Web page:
Harappan connections opens at Gandhara Art Space | Pakistan Press Foundation (PPF)

Paksitan Press Foundtion

Harappan connections opens at Gandhara Art Space

Pakistan Press Foundation

KARACHI: An exhibition of ancient artefacts, contemporary potteries and interpretive artworks titled Harappan connections opened at the Gandhara Art Space on Thursday evening. Apart from being a photographic exhibition of Harappan artefacts that are part of the Lahore Museum’s permanent collection of the Indus Vallery Civilisation objects, the display also includes terracotta replicas made by Mohammad Nawaz and contemporary potteries of Sheherezade Alam, providing a link with the 5,000-year-old ceramic legacy as well as artworks made by students of fine art, design, archaeology, architecture, anthropology and history.

A significant advantage of travelling back in time through art is to understand the cultural indicators that have been a long standing (civilisational) pluralistic aspect of our region. The viewer notices it immediately by virtue of a drawing of ‘Shiv as master of animals seal’ by Samara Shahid. The sense of history is evoked on multiple levels, the foremost of which is the symbiotic relationship between deities and worshippers. The same section of the show contains images about burial customs, reinforcing the idea that cultural norms are not a static phenomenon; they keep changing and, in some cases, evolving.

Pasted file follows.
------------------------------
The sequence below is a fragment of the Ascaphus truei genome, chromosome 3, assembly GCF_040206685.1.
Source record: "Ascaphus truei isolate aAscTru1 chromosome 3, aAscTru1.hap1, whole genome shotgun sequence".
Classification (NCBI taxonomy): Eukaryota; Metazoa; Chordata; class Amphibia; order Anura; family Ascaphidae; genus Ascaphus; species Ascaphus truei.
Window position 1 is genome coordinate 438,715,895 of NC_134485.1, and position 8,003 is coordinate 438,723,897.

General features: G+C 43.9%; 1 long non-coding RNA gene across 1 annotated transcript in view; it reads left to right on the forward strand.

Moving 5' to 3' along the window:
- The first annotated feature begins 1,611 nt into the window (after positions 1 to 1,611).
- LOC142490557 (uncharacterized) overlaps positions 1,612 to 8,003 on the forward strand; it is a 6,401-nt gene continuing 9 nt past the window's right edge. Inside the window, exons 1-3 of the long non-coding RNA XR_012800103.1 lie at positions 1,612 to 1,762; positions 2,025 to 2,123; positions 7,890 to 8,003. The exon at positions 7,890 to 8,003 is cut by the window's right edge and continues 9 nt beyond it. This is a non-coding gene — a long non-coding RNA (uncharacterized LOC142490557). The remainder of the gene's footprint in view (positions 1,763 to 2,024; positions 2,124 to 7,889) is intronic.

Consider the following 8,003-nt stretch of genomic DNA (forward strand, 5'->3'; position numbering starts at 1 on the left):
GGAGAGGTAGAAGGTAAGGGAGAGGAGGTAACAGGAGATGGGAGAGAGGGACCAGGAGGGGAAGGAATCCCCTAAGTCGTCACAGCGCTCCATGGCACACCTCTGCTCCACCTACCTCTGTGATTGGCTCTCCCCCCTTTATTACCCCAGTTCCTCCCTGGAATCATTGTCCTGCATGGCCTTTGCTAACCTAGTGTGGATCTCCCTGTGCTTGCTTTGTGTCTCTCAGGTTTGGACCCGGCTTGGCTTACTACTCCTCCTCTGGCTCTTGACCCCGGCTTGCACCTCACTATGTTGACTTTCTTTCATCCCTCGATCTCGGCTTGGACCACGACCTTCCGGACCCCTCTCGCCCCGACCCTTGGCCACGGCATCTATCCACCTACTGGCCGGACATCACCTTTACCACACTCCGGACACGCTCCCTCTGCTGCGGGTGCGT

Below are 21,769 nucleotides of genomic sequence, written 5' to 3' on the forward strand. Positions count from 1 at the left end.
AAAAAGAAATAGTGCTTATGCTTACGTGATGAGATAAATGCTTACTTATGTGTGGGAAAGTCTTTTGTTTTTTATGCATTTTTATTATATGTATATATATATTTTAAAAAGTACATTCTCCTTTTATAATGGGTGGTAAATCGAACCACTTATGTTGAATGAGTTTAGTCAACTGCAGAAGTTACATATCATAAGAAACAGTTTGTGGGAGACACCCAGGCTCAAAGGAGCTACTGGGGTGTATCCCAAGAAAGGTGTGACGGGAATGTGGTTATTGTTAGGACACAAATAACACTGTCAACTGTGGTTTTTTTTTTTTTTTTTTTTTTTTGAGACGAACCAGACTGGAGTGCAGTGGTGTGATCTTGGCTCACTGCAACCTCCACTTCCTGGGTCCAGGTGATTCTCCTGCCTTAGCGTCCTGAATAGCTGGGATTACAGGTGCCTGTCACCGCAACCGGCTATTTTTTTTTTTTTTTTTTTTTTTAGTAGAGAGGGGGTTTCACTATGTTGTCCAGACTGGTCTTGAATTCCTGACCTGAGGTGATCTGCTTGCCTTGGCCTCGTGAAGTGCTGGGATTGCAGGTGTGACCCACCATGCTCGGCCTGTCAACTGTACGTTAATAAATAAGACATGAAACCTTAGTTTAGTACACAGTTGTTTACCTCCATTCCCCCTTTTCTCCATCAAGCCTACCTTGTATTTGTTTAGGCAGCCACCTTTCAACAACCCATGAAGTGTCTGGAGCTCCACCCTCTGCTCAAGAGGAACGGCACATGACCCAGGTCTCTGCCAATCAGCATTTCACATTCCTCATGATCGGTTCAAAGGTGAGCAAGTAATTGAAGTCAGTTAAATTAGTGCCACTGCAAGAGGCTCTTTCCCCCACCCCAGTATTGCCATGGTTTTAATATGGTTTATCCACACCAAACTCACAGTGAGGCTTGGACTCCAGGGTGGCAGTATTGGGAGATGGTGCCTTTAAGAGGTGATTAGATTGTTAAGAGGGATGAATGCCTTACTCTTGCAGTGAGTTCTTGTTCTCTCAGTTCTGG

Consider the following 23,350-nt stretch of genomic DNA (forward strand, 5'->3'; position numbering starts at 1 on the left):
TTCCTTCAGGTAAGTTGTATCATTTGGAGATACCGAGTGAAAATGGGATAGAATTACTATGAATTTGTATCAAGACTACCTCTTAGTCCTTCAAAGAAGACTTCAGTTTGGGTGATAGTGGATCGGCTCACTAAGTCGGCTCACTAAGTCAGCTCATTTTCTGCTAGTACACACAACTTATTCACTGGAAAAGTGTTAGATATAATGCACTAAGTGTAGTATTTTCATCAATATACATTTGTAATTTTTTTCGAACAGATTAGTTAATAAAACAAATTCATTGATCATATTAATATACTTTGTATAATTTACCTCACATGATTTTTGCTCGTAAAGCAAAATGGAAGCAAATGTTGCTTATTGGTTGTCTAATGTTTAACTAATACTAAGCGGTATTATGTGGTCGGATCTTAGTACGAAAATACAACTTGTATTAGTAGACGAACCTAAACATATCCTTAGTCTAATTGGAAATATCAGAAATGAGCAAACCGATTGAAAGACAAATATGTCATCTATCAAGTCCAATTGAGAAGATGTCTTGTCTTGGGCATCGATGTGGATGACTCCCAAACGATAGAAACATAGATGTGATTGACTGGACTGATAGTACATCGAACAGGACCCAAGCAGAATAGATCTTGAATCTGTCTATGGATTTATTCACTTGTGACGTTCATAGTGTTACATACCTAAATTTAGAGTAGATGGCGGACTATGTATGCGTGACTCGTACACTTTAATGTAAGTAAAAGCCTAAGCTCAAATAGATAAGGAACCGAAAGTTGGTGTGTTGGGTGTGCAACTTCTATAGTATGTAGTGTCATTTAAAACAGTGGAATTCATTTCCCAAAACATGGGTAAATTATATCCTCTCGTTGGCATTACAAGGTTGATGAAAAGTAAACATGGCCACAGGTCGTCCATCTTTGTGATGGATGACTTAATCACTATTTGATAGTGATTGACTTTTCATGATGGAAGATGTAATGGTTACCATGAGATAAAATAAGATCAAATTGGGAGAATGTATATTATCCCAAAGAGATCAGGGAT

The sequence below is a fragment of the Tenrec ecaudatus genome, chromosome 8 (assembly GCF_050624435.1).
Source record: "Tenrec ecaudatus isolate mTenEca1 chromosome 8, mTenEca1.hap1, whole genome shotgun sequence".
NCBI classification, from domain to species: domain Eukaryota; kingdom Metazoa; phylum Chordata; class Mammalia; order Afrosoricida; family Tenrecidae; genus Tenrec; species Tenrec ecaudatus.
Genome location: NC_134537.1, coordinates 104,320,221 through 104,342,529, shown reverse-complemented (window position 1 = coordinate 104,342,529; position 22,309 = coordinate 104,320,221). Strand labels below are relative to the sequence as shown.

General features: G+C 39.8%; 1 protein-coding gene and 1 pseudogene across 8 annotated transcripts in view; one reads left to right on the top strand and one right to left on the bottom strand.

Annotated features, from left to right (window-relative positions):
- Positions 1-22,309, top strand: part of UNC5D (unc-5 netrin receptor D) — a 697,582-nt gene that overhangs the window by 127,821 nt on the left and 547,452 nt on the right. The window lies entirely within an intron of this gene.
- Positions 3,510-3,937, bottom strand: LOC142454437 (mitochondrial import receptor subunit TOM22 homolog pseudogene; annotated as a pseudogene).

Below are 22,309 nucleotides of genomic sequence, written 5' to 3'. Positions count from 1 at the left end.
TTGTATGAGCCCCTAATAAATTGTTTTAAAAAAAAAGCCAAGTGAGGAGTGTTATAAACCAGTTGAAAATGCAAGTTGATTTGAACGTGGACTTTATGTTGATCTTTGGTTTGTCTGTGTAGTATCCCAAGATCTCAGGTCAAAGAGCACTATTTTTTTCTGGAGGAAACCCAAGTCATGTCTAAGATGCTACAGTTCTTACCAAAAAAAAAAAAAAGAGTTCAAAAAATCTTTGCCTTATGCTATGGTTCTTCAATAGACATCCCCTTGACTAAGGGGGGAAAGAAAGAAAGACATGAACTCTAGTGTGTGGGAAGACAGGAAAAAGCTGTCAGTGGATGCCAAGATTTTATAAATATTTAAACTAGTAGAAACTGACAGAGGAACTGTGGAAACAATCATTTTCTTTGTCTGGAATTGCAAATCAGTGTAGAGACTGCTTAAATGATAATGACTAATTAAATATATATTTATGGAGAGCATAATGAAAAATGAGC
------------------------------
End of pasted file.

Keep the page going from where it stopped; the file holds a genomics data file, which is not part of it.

Javaria Ahmad’s acrylic on paper depiction of a pot with an ibex, pheasant and goat is eye-catching. The artist’s tribute to ancient times is marked with skill and craft that brims with a fondness for yesteryear glory.

But at the heart of it all is ren­owned ceramist Sheherezade Alam’s work. Her pottery allows the viewer to have both a visual and tactile experience of a unique nature. No less intriguing are Mohammad Nawaz’s terracotta pieces, especially his storage containers.

Perhaps the most intriguing exhibit on display is the grand plan of Moenjodaro’s Great Bath copied by Jabran A. Tariq and Anosh N. Butt (graphite pencil and pen on tea-stained paper). It may point to a physical space, which experts believe was a tank that had a religious function, but there is a certain charm to the piece which, in the Aristotelian sense, turns it into a work of art surpassing the original. By the way, the copy of Moenjodaro’s site plan is no ordinary work either.

In terms of size, the viewer cannot miss the two big maps, one of which is about Indus sites and the other is to do with the legacies connecting the 3rd millennium BCE and 3rd millennium CE.

The exhibition will run until Jan 24.

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